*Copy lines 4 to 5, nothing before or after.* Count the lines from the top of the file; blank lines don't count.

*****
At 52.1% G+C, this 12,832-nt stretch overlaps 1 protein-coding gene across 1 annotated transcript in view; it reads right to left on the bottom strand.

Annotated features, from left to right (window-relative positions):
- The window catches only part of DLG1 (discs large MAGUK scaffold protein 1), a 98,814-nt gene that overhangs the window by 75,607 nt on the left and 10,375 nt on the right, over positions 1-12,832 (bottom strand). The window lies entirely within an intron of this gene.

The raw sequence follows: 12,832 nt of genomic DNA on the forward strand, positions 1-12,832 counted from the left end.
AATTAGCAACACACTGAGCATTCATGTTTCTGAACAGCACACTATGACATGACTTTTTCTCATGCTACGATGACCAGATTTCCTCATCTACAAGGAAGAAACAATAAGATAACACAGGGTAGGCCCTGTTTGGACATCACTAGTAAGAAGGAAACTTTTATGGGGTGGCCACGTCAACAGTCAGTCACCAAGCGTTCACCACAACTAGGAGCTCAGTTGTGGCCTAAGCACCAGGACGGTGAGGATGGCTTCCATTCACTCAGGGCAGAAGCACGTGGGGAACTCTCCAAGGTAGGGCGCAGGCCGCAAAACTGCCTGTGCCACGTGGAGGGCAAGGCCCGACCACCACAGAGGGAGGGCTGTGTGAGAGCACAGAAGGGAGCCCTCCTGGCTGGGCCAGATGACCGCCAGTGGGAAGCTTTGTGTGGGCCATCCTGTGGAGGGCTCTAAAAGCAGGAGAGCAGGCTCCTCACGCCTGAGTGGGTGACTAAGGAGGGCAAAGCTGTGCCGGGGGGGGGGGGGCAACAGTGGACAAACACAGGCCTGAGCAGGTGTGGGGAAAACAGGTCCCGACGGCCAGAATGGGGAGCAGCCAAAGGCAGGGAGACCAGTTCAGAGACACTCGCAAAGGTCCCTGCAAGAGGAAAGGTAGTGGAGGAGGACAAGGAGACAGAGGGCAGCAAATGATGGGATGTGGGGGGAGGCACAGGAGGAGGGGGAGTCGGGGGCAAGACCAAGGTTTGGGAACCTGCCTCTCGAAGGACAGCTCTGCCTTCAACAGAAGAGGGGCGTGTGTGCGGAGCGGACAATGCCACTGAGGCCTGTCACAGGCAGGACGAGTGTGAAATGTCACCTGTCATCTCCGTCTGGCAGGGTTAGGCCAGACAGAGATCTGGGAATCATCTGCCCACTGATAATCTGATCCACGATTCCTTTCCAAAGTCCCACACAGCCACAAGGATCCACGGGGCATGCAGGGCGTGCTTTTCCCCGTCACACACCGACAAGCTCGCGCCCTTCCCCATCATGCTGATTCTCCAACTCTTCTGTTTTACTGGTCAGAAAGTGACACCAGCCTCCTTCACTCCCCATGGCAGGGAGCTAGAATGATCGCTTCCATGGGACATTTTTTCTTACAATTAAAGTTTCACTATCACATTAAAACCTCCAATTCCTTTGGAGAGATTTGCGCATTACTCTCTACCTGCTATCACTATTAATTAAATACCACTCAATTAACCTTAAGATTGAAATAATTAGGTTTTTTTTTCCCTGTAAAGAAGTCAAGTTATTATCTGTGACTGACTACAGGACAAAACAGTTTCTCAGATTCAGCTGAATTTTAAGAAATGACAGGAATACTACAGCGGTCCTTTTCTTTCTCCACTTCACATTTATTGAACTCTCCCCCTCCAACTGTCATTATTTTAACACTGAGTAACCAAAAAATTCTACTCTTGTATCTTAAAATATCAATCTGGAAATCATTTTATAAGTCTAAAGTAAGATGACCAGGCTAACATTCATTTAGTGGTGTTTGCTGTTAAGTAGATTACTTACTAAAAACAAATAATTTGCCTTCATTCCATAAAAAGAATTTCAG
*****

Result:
The raw sequence follows: 12,832 nt of genomic DNA on the forward strand, positions 1-12,832 counted from the left end.
AATTAGCAACACACTGAGCATTCATGTTTCTGAACAGCACACTATGACATGACTTTTTCTCATGCTACGATGACCAGATTTCCTCATCTACAAGGAAGAAACAATAAGATAACACAGGGTAGGCCCTGTTTGGACATCACTAGTAAGAAGGAAACTTTTATGGGGTGGCCACGTCAACAGTCAGTCACCAAGCGTTCACCACAACTAGGAGCTCAGTTGTGGCCTAAGCACCAGGACGGTGAGGATGGCTTCCATTCACTCAGGGCAGAAGCACGTGGGGAACTCTCCAAGGTAGGGCGCAGGCCGCAAAACTGCCTGTGCCACGTGGAGGGCAAGGCCCGACCACCACAGAGGGAGGGCTGTGTGAGAGCACAGAAGGGAGCCCTCCTGGCTGGGCCAGATGACCGCCAGTGGGAAGCTTTGTGTGGGCCATCCTGTGGAGGGCTCTAAAAGCAGGAGAGCAGGCTCCTCACGCCTGAGTGGGTGACTAAGGAGGGCAAAGCTGTGCCGGGGGGGGGGGGGCAACAGTGGACAAACACAGGCCTGAGCAGGTGTGGGGAAAACAGGTCCCGACGGCCAGAATGGGGAGCAGCCAAAGGCAGGGAGACCAGTTCAGAGACACTCGCAAAGGTCCCTGCAAGAGGAAAGGTAGTGGAGGAGGACAAGGAGACAGAGGGCAGCAAATGATGGGATGTGGGGGGAGGCACAGGAGGAGGGGGAGTCGGGGGCAAGACCAAGGTTTGGGAACCTGCCTCTCGAAGGACAGCTCTGCCTTCAACAGAAGAGGGGCGTGTGTGCGGAGCGGACAATGCCACTGAGGCCTGTCACAGGCAGGACGAGTGTGAAATGTCACCTGTCATCTCCGTCTGGCAGGGTTAGGCCAGACAGAGATCTGGGAATCATCTGCCCACTGATAATCTGATCCACGATTCCTTTCCAAAGTCCCACACAGCCACAAGGATCCACGGGGCATGCAGGGCGTGCTTTTCCCCGTCACACACCGACAAGCTCGCGCCCTTCCCCATCATGCTGATTCTCCAACTCTTCTGTTTTACTGGTCAGAAAGTGACACCAGCCTCCTTCACTCCCCATGGCAGGGAGCTAGAATGATCGCTTCCATGGGACATTTTTTCTTACAATTAAAGTTTCACTATCACATTAAAACCTCCAATTCCTTTGGAGAGATTTGCGCATTACTCTCTACCTGCTATCACTATTAATTAAATACCACTCAATTAACCTTAAGATTGAAATAATTAGGTTTTTTTTTCCCTGTAAAGAAGTCAAGTTATTATCTGTGACTGACTACAGGACAAAACAGTTTCTCAGATTCAGCTGAATTTTAAGAAATGACAGGAATACTACAGCGGTCCTTTTCTTTCTCCACTTCACATTTATTGAACTCTCCCCCTCCAACTGTCATTATTTTAACACTGAGTAACCAAAAAATTCTACTCTTGTATCTTAAAATATCAATCTGGAAATCATTTTATAAGTCTAAAGTAAGATGACCAGGCTAACATTCATTTAGTGGTGTTTGCTGTTAAGTAGATTACTTACTAAAAACAAATAATTTGCCTTCATTCCATAAAAAGAATTTCAG